In the episode, Gabbo speaks his true feelings about the children during a commercial break, unaware that Bart has secretly switched the camera on so that everything he says goes live on the air. “All the kids in Springfield are S.O.B.’s,” Gabbo complains, as puppeteer Arthur Crandall asks him to stop insulting his audience.
Yesterday, Mother Jones publicized a number of surreptitiously-shot videos at a fundraiser dinner held in May where Mitt Romney had his Gabbo moment, in which he called about half the country moochers and grifters:
The Romney in these videos is so different from the one we normally see at press conferences and town halls. He’s not awkward, stilted or robotic like the one whom we often see on TV or the one we hear about when he’s talking to people he doesn’t like. This one’s relaxed, comfortable, happy to be holding court and shooting from the hip. He’s talking to people whom he sees as equals, or at least doing better than what he perceives as “middle income”, which he recently defined in an interview on Good Morning America as being “$200,000 to $250,000 and less”:
While you could debate that “middle income” is a meaningless term, the upper bound of $250,000 that Romney uses as a definition of “middle income” is 5 times the real median income. According to the U.S. Census Bureau, it was $50,054 in 2011, which coincidentally is only slightly more than the $50,000 that attendees of the fundraiser dinner paid to attend. Even if you’re making a little less than the lower figure Romney cites — a paltry $200,000 — you’re doing well. Page 38 of the U.S. Census Bureau’s Income, Poverty, and Health Insurance Coverage in the United States: 2011 report says that if your household income is $186,000, you’re in the top 5%.
Where are those layabouts 47% percent who don’t pay income taxes? This map from an article in the Atlantic shows that they’re mostly in red states — that is, states where the voters tend to vote Republican (and often against their own best interests):
Update: Here’s how that 47% breaks down, as pointed out by NPR, who in turn point to this July 2011 report from the Urban-Brookings Tax Policy Center:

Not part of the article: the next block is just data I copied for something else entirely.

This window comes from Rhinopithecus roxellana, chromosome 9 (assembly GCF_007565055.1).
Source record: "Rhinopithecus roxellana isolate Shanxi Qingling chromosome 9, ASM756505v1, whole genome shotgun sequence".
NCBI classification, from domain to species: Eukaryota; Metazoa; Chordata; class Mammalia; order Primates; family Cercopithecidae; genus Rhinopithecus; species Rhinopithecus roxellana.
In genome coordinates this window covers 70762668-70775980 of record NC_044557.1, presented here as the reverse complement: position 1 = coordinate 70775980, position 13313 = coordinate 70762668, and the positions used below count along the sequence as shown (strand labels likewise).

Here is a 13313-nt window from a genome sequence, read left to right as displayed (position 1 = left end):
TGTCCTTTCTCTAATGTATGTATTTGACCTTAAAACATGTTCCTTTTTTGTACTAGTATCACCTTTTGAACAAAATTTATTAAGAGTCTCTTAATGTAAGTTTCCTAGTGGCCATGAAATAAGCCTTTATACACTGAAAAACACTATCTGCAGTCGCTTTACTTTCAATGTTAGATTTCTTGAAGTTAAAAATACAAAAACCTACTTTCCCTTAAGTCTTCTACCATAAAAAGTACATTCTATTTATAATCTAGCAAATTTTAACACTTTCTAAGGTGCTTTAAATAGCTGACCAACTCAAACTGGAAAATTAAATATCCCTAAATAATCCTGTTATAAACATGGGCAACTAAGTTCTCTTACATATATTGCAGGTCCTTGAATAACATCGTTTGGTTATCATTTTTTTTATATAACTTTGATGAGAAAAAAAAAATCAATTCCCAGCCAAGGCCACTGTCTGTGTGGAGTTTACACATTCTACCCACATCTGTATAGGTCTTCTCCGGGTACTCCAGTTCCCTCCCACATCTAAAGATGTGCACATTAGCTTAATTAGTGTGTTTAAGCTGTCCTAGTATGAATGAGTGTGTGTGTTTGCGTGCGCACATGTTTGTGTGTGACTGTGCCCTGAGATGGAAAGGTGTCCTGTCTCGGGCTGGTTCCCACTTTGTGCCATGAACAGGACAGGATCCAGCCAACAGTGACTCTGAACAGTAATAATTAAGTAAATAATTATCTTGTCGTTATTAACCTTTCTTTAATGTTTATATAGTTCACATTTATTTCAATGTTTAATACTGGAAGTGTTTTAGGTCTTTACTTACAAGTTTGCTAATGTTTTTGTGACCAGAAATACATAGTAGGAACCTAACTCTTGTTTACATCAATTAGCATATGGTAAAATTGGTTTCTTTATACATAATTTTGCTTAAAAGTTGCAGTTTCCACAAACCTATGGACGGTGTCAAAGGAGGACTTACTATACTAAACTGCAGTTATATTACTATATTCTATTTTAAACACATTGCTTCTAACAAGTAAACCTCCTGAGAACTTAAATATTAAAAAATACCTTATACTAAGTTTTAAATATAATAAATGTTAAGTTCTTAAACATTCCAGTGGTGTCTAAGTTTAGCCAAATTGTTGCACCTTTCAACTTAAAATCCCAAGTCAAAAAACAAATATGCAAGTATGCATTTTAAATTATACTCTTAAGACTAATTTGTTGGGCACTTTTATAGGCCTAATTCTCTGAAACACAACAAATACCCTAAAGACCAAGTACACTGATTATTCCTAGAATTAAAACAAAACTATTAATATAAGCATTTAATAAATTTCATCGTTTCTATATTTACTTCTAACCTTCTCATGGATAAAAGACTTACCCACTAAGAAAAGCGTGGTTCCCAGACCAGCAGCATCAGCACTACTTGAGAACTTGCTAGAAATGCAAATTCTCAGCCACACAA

“Low income” is defined as below $26,400 for a family of four. In contrast, Romney’s in a family of nearly twice that size (him, his wife Ann, and five kids) but his 2010 income was three orders of magnitude larger ($21 million), most of it from his money working for him (dividends, capital gains and interest).
Update: It should also be noted that two-thirds of that 47% do pay payroll tax, which is 15.3%. That’s a bigger proportion than Romney’s income tax rate, which is a stunningly low 13%. How do I get in on that action?
What Romney’s saying is that if you’re not well off, it’s because you’re a slacker. It’s a standard conservative trope. Yes, there are people who don’t make money because they can’t get off their asses to do an honest day’s work. But there are also people who make a fair bit of money who also do very little work. I met them when I went to Crazy Go Nuts University (one of the “Canadian Ivies”) and in the working world, most notably at Toronto’s Worst-Run Startup, which was run by a hyperkinetic yet lazy trust fund kid who was more interested taking the team rock climbing than actually making software. If you work in an office with more than a few dozen people, you probably have someone who’s raking in the dough but not doing much. The converse of what he’s saying is that if you’re well off enough that you can spend the equivalent of the U.S. 2011 median income to bask in Romney’s aura for a couple of hours, you must be awesome, and as one Romney crony puts it, he was just playing to the audience.
The hastily-assembled press conference put together by the Romney campaign is pretty weak sauce:
In a post in Esquire’s Politics Blog, aptly titled The Worst Thing Romney Has Said About Americans Yet, Charles P. Pierce makes these astute observations about Romney (with added emphasis by Yours Truly):
To this moment, I guarantee you, Romney is probably astonished at what all the fuss is about. This is simply the way the world is. There is himself, Willard Romney, and his perfect family, and his perfect life, and there is The Help, and The Help gets drunk on the job, and prunes the shrubbery badly, and pockets the silverware, and makes off with the odd can of salmon out of the pantry. He is who he is today because his breeding and his genes and his god have arranged him to be through a serious of immutable laws against which only a fool or The Help would presume to argue. He is what his golden life has made him to be, and his golden life was only the bare minimum of that to which god and nature entitled him. To ask him to doubt any of this is to ask him to doubt gravity or the movement of the tides.
We are coming rapidly toward a devastating confluence of two colliding panics. The Romney campaign is panicking about itself, and the Republicans are panicking about the Romney campaign. He cannot come back from this, honestly. This is who he is. This is what he believes the world to be. Half the electorate already thinks he’s a fake, which means he’s not a very good one. There’s really only one campaign left to him now.